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Pediatrician Lisa Asta: Hi, Adriana. Hi, Giscele. How are you today? Are you ready to come back?
Child: Ree rawr.
Mother: Giscele, my 4-year-old daughter, she's our middle and she is very rambunctious and very strong-willed.
Narrator: Adriana and Giscele are visiting pediatrician Lisa Asta to get some tips on the best ways to take the temperature of kids age 4 and up, including those who might not like sitting still with a thermometer in their mouth.
Doctor: I hear a lot from parents that they won't keep it in their mouth or they wiggle too much to put it under the arm. It's like brushing teeth and drinking your milk. These are health-promoting activities that parents should work with their children in a persuasive, friendly, calm way so that parents can take good care of their child.
Narrator: Doctors depend on accurate temperature readings in order to make medical decisions.
Here are your main options for taking your child's temperature.
A good method for kids age 4 and up is an oral reading. It will only work properly if your child can keep the thermometer under her tongue and her lips closed.
Other options include taking the temperature in the armpit, also called an axillary or underarm reading; on the forehead, with a temporal artery thermometer; or in the ear, with a tympanic thermometer.
You can still take your child's temperature rectally, which yields the most accurate reading, but at this age, she's likely to resist.
To take an oral or underarm temperature, use a digital thermometer. These can be found at the drugstore for under $10 and typically can be used in the mouth, armpit, or rectum.
Dr. Asta will show Adriana how to take an oral reading first.
For the most accurate results, wait until about 30 minutes after your child last ate or drank.
Clean the thermometer with rubbing alcohol or by washing it in warm soapy water and rinsing it with cool water.
Turn it on and place the bulb under your child's tongue, beside her back molars. Make sure she closes her lips around it – that means breathing through the nose and no talking. Hold it in place for about one minute, or until it beeps.
Doctor: All righty, and then we can read what your temperature is today. Isn't that exciting?
If a child feels yucky or doesn't want to cooperate, you can pretend that you're going to the moon and do a countdown. You can pretend that you're a fabulous scientist and you have to get just the exact number. I think approaching it this way with a child in a confident and supportive way is the best way to get cooperation and to make it a pleasant experience for both of you.
It's like when the cupcakes go off in the kitchen. Absolutely positively fine. Fabulous, fabulous, fabulous. Oh, and it's ready. Open the mouth.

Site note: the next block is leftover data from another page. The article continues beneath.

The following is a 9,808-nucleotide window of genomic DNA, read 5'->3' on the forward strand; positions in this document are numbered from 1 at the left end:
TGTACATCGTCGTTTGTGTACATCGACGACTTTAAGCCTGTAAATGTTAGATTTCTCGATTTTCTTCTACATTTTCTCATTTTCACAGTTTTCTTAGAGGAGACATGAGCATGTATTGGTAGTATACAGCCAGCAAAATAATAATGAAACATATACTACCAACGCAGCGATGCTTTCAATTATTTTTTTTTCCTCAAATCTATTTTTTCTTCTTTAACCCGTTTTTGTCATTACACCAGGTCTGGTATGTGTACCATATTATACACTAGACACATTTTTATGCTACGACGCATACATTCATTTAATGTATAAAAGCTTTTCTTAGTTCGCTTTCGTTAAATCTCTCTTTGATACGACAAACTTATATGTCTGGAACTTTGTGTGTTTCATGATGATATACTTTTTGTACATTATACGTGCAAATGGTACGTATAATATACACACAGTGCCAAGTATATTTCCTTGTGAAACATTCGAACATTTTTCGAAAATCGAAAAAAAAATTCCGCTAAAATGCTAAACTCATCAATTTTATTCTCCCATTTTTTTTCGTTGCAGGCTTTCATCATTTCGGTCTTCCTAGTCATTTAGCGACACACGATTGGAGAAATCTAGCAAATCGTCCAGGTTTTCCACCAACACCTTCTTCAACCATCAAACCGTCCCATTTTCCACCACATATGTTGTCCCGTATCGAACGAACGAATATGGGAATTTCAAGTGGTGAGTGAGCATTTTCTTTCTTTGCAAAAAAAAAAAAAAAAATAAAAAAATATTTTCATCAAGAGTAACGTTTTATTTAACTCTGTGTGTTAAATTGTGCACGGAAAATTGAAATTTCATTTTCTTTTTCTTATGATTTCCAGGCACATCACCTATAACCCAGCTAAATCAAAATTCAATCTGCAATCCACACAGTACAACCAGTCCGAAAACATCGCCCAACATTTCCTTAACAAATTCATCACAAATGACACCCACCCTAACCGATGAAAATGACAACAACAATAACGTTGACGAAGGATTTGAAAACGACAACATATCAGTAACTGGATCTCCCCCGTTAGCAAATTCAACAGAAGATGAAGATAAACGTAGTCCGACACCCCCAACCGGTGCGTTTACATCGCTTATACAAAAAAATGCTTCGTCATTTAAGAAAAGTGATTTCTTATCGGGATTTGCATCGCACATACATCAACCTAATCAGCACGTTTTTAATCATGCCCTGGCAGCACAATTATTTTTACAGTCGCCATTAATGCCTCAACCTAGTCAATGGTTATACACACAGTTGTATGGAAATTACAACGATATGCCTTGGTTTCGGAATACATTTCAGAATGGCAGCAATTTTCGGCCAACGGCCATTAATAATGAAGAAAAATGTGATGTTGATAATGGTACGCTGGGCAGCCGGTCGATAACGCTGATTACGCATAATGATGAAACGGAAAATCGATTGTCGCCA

Narrator: To keep your child occupied while you're waiting for the thermometer to beep, you can also try reading a book together, watching TV, or cuddling.
The next option Dr. Asta demonstrates is the armpit method. Although underarm temperatures aren't as accurate as oral ones, they're a convenient option for some kids.
Have your child undress from the waist up and make sure her armpit is dry. Clean the thermometer, turn it on, and position your child on your lap or next to you.
Doctor: And, we're going to put this underneath your arm, okay? And then we're going to hold your arm either at your side or against your chest and you're in a really good position because we want skin to skin on the thermometer monitor.
And this one we could even sing. You could sing your "Itsy Bitsy Spider" song, or we could talk about our day while we wait for this thermometer to give us its number. It's gonna beep, right? Did you hear it beep yet?
Are you listening? You tell me when you hear it beep, okay? Pretty soon, pretty soon. Did you hear it beep yet?
Child: I heard it.
Doctor: You heard it? Okay. You know what, there's your numbers. What did we get this time?
Child: Uh, 45.
Doctor: Oh, I think we got, 97.6. That's good.
Narrator: If you want to take your child's temperature some other way, you'll need to buy a special thermometer.
A forehead reading requires a temporal artery thermometer, or forehead thermometer. These are more expensive than regular digital thermometers but very easy to use, quick, and relatively accurate.
An ear reading requires a tympanic thermometer, or digital ear thermometer, which is also more expensive. It works quickly and won't cause your child discomfort, but it can be tricky to use. If you don't position it correctly in the ear canal, you won't get an accurate reading. The shape of your child's ear canal and the presence of earwax can affect the results too.
Now you know your options. If you can keep your child calm and entertained while she waits for the beep, the process will go more smoothly for both of you.